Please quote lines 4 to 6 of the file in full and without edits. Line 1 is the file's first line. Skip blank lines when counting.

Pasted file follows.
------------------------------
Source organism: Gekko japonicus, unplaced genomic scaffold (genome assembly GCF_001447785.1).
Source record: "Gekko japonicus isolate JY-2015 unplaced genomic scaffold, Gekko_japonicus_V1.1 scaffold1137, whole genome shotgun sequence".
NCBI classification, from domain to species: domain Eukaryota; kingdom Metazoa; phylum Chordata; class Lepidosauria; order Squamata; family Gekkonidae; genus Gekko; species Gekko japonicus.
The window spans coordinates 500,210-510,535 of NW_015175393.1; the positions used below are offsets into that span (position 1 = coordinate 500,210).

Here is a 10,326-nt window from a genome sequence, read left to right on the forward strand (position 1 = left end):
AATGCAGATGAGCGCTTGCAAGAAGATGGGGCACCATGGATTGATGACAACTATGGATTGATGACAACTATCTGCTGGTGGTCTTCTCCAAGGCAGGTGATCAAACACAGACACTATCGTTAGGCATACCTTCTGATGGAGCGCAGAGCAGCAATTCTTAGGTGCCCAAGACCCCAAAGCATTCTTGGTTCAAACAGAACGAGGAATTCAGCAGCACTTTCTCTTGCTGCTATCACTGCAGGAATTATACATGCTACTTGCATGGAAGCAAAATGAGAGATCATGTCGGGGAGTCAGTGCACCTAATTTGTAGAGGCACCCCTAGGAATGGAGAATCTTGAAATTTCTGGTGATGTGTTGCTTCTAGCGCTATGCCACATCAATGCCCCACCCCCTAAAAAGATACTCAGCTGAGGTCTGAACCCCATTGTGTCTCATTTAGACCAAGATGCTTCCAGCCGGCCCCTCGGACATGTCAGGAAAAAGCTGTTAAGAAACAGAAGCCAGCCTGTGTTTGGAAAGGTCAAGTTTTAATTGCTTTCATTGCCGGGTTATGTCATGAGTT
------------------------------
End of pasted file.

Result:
The window spans coordinates 500,210-510,535 of NW_015175393.1; the positions used below are offsets into that span (position 1 = coordinate 500,210).

Here is a 10,326-nt window from a genome sequence, read left to right on the forward strand (position 1 = left end):
AATGCAGATGAGCGCTTGCAAGAAGATGGGGCACCATGGATTGATGACAACTATGGATTGATGACAACTATCTGCTGGTGGTCTTCTCCAAGGCAGGTGATCAAACACAGACACTATCGTTAGGCATACCTTCTGATGGAGCGCAGAGCAGCAATTCTTAGGTGCCCAAGACCCCAAAGCATTCTTGGTTCAAACAGAACGAGGAATTCAGCAGCACTTTCTCTTGCTGCTATCACTGCAGGAATTATACATGCTACTTGCATGGAAGCAAAATGAGAGATCATGTCGGGGAGTCAGTGCACCTAATTTGTAGAGGCACCCCTAGGAATGGAGAATCTTGAAATTTCTGGTGATGTGTTGCTTCTAGCGCTATGCCACATCAATGCCCCACCCCCTAAAAAGATACTCAGCTGAGGTCTGAACCCCATTGTGTCTCATTTAGACCAAGATGCTTCCAGCCGGCCCCTCGGACATGTCAGGAAAAAGCTGTTAAGAAACAGAAGCCAGCCTGTGTTTGGAAAGGTCAAGTTTTAATTGCTTTCATTGCCGGGTTATGTCATGAGTT